How Bail Bonds Work

The word bail is mentioned in the Eighth Amendment to the United States Constitution, which states, “Excessive bail shall not be required, nor excessive fines imposed, nor cruel and unusual punishments inflicted.” Although the right to bail is not a guaranteed right, it’s useful to know what the term signifies.

In case you ever find yourself in a situation where you need a bail bond in order to get out of jail, it is important to understand how the process works. A bail bondsman provides the court with a financial guaranty that when released you promise to return and stand before any judicial proceeding against you. Depending on the amount of bail set by the court, via a judge or magistrate, you may be required to provide an amount equal to 10 percent of the bail or the full bail.

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Below is a discussion of how the bail bonds process works, the types of bail bonds used, and the consequences you may face if you fail to honor the terms of bail. This information may prove valuable should you ever find yourself in a situation where you need to arrange for bail for yourself, a relative, or an acquaintance.

Arranging for Bail Bonds 

The process for arranging a bail bond begins with an arrest. Generally, a person arrested for a crime with no extensive prior criminal record is eligible for bail. The right or eligibility to bail is determined on a jurisdictional level, which varies from state to state and within states. Once an individual has been arrested, booked — which involves getting fingerprinted, photographed, and having a record of the arrestee’s information created by law enforcement — a determination is made whether the offense warrants bail eligibility. The arrested individual will be taken before a hearing officer, magistrate, or bail judge for a status hearing and possible release under bail.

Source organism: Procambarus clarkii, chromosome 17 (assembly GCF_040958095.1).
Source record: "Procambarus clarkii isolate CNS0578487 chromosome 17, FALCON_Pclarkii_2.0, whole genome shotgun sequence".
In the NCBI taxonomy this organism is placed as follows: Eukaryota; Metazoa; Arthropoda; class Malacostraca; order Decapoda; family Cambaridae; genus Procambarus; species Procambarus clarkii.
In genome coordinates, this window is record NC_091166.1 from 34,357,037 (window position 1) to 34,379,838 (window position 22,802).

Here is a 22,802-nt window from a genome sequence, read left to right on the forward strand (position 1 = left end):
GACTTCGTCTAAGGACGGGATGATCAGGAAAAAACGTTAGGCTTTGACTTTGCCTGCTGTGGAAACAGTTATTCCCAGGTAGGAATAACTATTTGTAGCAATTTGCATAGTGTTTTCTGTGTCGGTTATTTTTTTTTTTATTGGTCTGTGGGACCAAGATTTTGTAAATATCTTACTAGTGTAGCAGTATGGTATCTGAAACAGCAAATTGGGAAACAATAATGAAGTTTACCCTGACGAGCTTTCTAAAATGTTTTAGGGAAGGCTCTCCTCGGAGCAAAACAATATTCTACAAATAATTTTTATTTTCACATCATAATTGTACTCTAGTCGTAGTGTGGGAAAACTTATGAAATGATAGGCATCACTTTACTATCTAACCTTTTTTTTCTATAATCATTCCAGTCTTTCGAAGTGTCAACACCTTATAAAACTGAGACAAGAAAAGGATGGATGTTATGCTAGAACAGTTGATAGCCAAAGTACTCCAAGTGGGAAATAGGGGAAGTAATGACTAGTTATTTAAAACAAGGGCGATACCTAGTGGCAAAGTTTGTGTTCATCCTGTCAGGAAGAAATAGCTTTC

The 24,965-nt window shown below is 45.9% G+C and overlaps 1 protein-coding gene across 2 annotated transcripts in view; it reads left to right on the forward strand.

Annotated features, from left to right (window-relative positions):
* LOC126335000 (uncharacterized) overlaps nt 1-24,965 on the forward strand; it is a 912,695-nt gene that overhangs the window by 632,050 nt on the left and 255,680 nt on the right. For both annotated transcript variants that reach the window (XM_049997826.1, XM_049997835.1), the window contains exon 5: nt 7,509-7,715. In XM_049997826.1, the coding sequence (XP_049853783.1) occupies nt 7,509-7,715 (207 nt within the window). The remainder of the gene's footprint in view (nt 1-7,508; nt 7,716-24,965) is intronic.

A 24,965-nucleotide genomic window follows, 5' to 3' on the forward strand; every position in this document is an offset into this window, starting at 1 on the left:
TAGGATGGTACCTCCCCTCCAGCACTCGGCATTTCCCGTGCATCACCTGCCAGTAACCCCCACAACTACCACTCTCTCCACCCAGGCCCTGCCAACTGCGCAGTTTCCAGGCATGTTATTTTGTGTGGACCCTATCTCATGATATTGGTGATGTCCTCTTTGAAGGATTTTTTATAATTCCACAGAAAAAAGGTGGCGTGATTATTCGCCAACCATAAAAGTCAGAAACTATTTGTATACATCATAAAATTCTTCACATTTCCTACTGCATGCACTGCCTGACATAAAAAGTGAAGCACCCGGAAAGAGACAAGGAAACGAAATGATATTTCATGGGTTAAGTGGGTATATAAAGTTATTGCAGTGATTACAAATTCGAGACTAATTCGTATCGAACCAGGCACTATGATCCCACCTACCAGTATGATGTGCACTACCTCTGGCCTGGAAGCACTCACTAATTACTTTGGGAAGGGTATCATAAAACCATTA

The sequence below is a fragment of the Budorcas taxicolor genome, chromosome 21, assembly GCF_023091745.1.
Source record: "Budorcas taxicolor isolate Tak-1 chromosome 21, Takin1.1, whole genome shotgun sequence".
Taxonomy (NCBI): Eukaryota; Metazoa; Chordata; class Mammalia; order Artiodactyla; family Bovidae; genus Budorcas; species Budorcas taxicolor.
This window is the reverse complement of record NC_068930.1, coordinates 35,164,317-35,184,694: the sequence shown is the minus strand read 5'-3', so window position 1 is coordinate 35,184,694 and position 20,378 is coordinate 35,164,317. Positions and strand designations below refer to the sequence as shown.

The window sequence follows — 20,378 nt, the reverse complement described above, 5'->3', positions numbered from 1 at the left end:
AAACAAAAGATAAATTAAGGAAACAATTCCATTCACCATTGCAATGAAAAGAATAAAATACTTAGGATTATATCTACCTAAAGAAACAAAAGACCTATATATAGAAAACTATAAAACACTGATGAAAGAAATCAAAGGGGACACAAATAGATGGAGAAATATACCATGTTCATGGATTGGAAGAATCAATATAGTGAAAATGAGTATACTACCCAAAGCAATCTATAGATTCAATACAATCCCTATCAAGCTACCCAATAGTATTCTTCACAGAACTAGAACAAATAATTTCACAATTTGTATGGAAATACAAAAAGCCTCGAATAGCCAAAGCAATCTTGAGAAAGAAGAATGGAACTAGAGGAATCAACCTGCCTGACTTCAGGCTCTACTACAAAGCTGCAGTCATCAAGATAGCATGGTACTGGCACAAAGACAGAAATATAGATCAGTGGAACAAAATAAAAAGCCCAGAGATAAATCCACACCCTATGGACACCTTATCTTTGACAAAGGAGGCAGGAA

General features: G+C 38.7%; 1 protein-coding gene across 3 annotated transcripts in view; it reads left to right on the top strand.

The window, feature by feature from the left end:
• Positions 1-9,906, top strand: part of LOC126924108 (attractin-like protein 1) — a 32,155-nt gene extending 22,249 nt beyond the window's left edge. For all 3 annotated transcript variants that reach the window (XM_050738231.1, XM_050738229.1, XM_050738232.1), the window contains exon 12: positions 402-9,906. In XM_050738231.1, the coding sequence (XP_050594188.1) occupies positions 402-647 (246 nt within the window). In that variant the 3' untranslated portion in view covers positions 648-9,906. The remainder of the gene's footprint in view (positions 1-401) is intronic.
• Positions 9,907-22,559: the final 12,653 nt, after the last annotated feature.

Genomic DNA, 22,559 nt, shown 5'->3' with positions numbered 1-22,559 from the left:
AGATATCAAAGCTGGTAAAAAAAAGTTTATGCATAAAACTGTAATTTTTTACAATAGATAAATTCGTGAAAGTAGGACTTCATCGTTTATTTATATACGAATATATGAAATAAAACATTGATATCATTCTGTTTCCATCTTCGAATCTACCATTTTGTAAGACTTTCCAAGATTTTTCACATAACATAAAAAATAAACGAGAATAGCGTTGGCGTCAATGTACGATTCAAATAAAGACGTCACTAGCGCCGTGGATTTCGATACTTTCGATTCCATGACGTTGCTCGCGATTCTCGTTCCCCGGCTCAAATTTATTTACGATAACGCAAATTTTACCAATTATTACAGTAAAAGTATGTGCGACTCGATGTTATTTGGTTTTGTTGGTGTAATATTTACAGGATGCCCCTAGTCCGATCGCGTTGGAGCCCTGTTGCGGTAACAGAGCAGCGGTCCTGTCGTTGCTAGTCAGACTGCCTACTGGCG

The purpose of a bail hearing is to set an amount for bail as well as the conditions of release and future court dates. Once set, an individual or company known as a surety or guarantor puts up a bond in the amount of the bail. An amount equal to a percentage of the surety bond or the entire amount will be paid by the arrested individual — as arranged for by someone related or connected to the arrestee — and must be secured before release.

Bail Bonds Requirements Differ by Jurisdiction 

Bail bonds, which make up what is known as the pretrial release process, can be financial and nonfinancial. Of the financial bonds, including surety bonds, full cash bonds, and property bonds, surety bonds are what bail bondsmen issue. A study of felony defendants between 1990-2004 in the country’s 75 largest counties by the DOJ’s Bureau of Justice Statistics found that 69 percent of those defendants released on bond were released through surety bonds.

Consequences of Failing to Honor a Bond 

The United States remains the only country that allows bounty hunting. A bounty hunter — glamorized by individuals like Duane “Dog the Bounty Hunter” Chapman on the A&E Network — is someone hired by a bail bondsman to retrieve a fugitive who “skips” bail. Bounty hunters, unlike bondsmen, are not always regulated and or licensed by a state, and have the power to use “reasonable” force to apprehend a person, including and up to lethal force. Skipping bail is also a crime, and can cause additional punishments to be levied onto a sentence if and when the fugitive is eventually caught.

Bail BondThis article was written by Robert Tritter, an aspiring lawyer who hopes to help you understand the legal process better. He writes this on behalf of OK Bail Bonds, your number one choice when looking for bail bonds in Texas. Check out their website at for more information!

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